NOYES: Ducati Seeks Agility and Maximum Power with New 800cc GP7
Ducati Seeks Agility and Maximum Power with New 800cc GP7
Written by: Dennis Noyes
Madrid, Spain – 8/23/2006 Loris Capirossi at speed on the Ducati 800cc GP7 (Photo: Ducati Corse)
A quick look at the new Ducati Desmosedici GP7 and a talk with the Ducati engineers reveal the basics of the new 800cc V4. The bike was ridden in anger for the first time by Loris Capirossi at Brno on the Monday following his runaway win in the Grand Prix of the Czech Republic the day before. Yamaha were also there giving us a first look at their new 800, which Rossi rode briefly. Ducati, however, were first the break cover with their GP7. Tester Vittoriano Guarechi rode it first at Mugello on May 2nd.
The 800, being prepared for the 2007 season when MotoGP’s maximum capacity will be reduced from 990cc to 800cc, seems derived from the same general concept as the Desmosedici 990cc, which has now won five MotoGP races over three seasons with Italian Loris Capirossi on board.
The engine is noticeably smaller and more compact and has shed 3 kilos (6.6 pounds) of rotating mass by lightening the crankshaft, camshafts, rods and pistons. More weight is saved by the smaller valves and smaller wristpins. The new clutch no longer requires a pin to be placed and then removed by hand when the engine is started via the rear wheel (by remote starter motor), but the basic configuration of the engine and clutch are the same.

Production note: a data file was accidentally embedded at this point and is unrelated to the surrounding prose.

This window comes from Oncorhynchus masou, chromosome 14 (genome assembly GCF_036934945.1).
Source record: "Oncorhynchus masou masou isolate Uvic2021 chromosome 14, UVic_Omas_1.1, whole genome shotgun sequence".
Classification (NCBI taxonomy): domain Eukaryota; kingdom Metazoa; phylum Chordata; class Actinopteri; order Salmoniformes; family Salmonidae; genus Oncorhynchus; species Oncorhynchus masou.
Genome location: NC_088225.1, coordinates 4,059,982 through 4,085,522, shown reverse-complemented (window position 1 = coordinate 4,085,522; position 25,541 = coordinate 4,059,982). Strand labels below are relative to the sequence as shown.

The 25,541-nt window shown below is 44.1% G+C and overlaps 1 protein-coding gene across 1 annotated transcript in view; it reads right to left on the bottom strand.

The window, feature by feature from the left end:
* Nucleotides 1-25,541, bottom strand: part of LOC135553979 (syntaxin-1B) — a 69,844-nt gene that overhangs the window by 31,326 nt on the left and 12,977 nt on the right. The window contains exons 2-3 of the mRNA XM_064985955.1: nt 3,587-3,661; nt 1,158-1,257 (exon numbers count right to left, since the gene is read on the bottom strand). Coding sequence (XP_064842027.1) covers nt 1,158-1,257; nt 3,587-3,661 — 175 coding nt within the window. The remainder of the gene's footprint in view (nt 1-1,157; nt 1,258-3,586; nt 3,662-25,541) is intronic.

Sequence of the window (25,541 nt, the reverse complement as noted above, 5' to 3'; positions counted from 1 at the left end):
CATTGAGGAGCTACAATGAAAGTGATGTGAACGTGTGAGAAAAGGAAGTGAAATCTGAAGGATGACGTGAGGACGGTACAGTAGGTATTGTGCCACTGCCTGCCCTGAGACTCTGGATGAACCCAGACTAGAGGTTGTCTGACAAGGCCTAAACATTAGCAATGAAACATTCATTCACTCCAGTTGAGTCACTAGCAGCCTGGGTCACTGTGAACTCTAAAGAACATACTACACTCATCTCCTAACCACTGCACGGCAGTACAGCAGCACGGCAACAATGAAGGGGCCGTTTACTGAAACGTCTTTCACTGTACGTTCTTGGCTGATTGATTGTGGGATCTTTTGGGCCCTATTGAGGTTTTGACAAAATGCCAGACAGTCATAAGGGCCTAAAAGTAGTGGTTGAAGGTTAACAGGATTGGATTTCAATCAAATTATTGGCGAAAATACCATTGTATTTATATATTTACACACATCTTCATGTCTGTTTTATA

A significant change is apparent to the ear when the 800cc four is running. Ducati has abandoned the ‘Twin Pulse’ or ‘big bang’ firing order and gone back to their original and conventional 360 degree V4 with symmetrical firing order...’screamer’ style. This allows the exhaust waves from the front and back twin banks to share a two-into-one exhaust system with the two rear cylinders also working together through a second two-into-one system. Originally the Desmosedici 990 was made in two versions: the Twin Pulse version firing as a double big bang and the more powerful and smoother running screamer-type motor with evenly-spaced firing. The screamer made more power but the power delivery was too fierce, causing Ducati to turn back to the softer Twin Pulse.